History Shows an Early Lead Means Little As Presidential Campaigns Wear On

WASHINGTON (McClatchy Washington Bureau/TNS) —

Remember presidential contenders Rudy Giuliani? Gary Hart? Mitt Romney’s father?

They were front-runners in national polls at this point in past presidential election cycles. By the time people actually started voting, they were afterthoughts. That’s why today’s top-tier candidates shouldn’t get smug. Not even Hillary Clinton.

“People aren’t paying much attention right now,” said Andrew Kohut, founding director of the Pew Research Center.

Rarely in the past 50 years has a non-incumbent Democrat led year-before polls and become the party’s presidential nominee. The exception was former Vice President Walter Mondale, who held on through 1983 and 1984, only to get shellacked in the general election by President Ronald Reagan.

Some early front-runners wound up not running, such as New York Gov. Mario Cuomo in 1991. Some were leveled by underdog insurgents, such as 1971 favorite Sen. Edmund Muskie (D-Maine), who fell to Sen. George McGovern (D-SD).

Others were victims of their own gaffes, notably Michigan Gov. George Romney in 1967, a Republican who said American generals and diplomats gave him a “brainwashing” about the Vietnam War.

Some benefited from being well-known, but only until others caught up. Adlai Stevenson had already run twice in the 1950s and was a 1959 front-runner, but John F. Kennedy wound up the Democratic nominee. Sen. Joe Lieberman of Connecticut was the 2000 Democratic vice presidential candidate and led party polls through much of 2003. He ran a distant fifth in the first-in-the-nation New Hampshire primary and was soon gone from the race.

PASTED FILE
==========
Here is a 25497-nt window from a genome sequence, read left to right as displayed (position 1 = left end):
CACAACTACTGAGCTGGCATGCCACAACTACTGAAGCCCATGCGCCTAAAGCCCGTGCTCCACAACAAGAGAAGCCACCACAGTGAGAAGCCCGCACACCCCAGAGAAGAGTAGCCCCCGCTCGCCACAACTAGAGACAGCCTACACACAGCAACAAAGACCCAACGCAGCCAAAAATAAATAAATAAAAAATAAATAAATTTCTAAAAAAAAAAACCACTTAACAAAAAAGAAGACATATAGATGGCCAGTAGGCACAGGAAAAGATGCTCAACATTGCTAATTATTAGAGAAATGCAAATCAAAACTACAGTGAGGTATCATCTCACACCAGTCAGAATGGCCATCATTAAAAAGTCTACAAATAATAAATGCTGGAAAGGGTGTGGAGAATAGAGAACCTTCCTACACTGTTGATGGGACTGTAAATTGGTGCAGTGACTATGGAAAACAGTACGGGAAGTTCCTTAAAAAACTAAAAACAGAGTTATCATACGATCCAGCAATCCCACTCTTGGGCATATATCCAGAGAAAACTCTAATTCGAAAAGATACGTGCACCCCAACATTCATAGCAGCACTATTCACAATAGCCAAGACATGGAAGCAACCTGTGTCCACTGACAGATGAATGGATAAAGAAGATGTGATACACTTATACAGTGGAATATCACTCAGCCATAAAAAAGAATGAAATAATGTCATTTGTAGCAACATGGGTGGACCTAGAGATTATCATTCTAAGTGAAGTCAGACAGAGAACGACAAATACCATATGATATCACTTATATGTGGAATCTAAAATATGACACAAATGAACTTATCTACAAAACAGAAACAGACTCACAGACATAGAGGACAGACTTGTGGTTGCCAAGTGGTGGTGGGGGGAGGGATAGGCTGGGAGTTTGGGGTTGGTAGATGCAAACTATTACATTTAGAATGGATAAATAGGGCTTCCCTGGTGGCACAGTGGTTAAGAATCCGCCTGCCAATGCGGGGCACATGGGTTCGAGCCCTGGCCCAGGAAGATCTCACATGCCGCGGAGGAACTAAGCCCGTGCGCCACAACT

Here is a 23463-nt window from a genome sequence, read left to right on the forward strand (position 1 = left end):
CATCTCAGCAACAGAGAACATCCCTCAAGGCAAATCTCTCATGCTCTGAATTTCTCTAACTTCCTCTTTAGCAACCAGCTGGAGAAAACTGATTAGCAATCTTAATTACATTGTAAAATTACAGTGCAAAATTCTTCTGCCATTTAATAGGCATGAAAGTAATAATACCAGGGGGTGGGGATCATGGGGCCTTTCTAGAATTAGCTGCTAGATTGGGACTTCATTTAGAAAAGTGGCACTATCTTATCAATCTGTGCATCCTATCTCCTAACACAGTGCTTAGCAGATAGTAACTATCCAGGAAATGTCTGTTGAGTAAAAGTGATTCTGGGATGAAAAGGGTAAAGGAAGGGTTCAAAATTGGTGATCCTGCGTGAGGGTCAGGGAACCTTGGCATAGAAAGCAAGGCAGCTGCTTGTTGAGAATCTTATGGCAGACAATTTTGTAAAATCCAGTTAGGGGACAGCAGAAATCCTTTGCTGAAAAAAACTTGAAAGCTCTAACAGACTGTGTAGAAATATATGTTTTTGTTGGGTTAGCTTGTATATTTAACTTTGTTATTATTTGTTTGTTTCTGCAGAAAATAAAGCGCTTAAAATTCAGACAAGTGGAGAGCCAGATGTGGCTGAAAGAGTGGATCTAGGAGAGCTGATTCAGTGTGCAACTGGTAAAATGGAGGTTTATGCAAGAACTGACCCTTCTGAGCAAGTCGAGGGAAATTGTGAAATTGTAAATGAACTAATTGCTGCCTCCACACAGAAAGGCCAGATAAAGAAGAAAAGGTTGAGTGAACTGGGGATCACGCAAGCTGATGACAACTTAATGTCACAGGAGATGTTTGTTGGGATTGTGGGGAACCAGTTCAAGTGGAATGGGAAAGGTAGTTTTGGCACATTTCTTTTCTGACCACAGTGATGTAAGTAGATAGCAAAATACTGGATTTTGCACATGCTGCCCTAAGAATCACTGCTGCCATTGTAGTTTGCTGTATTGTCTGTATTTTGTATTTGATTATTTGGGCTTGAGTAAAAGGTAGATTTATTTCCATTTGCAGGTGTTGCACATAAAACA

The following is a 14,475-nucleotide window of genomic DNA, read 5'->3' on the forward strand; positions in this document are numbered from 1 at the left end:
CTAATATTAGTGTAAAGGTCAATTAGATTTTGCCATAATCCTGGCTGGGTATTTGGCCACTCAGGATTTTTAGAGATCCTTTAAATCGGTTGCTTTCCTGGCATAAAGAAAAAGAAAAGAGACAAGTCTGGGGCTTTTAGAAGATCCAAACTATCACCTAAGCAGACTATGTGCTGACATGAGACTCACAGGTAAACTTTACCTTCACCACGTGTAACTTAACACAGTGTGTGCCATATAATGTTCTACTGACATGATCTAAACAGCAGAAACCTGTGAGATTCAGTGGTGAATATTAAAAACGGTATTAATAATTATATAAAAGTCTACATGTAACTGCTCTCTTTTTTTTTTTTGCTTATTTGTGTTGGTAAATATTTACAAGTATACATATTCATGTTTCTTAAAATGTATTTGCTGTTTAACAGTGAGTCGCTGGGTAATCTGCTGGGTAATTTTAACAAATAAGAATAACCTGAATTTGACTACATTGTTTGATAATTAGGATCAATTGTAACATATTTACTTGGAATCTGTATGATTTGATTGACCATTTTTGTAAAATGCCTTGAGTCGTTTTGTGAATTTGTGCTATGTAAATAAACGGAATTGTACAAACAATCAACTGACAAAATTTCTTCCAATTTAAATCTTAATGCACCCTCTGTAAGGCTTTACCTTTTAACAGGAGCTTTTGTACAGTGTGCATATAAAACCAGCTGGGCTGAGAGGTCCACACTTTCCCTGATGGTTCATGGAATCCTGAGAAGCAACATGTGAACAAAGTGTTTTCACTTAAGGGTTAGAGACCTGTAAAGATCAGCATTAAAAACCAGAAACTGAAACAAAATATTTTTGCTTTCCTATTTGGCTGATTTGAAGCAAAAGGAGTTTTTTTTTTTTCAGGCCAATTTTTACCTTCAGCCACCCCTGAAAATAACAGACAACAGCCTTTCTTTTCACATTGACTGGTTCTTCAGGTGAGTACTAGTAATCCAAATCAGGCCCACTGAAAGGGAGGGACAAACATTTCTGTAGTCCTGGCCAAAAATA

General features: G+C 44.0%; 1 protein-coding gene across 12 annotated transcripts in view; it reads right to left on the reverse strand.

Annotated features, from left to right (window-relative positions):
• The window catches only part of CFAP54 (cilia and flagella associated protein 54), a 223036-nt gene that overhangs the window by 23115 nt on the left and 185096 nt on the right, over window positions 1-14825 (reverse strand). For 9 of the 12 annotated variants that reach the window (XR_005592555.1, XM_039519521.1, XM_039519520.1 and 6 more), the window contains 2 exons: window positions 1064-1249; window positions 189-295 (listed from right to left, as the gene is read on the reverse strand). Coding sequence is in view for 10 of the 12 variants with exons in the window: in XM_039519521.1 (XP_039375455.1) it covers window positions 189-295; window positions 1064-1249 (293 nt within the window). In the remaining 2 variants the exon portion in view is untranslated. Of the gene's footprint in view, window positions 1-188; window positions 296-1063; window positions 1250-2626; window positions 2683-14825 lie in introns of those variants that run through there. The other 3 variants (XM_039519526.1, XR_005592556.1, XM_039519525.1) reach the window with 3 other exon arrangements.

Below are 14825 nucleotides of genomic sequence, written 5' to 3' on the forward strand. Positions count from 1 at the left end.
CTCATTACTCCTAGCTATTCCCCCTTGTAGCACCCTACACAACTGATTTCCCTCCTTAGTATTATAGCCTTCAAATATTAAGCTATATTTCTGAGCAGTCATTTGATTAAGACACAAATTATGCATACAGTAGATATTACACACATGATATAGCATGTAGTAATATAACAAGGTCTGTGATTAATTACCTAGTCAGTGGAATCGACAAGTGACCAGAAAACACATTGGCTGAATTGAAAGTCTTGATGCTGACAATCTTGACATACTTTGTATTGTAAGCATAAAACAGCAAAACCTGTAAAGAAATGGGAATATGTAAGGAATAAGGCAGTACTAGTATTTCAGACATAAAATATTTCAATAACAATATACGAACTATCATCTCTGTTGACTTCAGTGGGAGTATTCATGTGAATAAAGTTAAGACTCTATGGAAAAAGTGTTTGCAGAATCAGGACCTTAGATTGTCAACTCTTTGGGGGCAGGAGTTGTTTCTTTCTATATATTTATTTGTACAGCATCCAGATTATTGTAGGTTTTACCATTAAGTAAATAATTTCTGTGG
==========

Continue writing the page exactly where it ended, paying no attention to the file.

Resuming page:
Eight years ago, Clinton was the strong favorite while barely known Barack Obama was starting his third year in the U.S. Senate. She led the University of Iowa survey in August 2007, but by December, polls in the nation’s first caucus state showed a virtual tie with Obama and former North Carolina Sen. John Edwards. In January, Obama easily won the caucus and Clinton finished third.

Among Republicans, Giuliani, the former New York City mayor, was an exception. He had a wide lead in early 2007 polls, then faded fast as Sen. John McCain, the eventual nominee, and former Massachusetts Gov. Mitt Romney surged.

For less recognizable candidates, early leads are mixed blessings.

This year’s rising star so far is Wisconsin Gov. Scott Walker, who’s vaulted into the top tier of possible 2016 Republican presidential candidates. His showing “can be very helpful, because it gets you known fast,” said David Woodard, a Clemson, S.C., Republican consultant. That name recognition could help Walker raise money and woo big-name staffers, Woodard said.

It also means new attention to Walker’s record, temperament and behavior, and sometimes that scrutiny can hurt.

What about 2016? Clinton is enduring new scrutiny of her emails  while she was secretary of state. She slipped six percentage points in a CNN/ORC poll of Democrats earlier this month.

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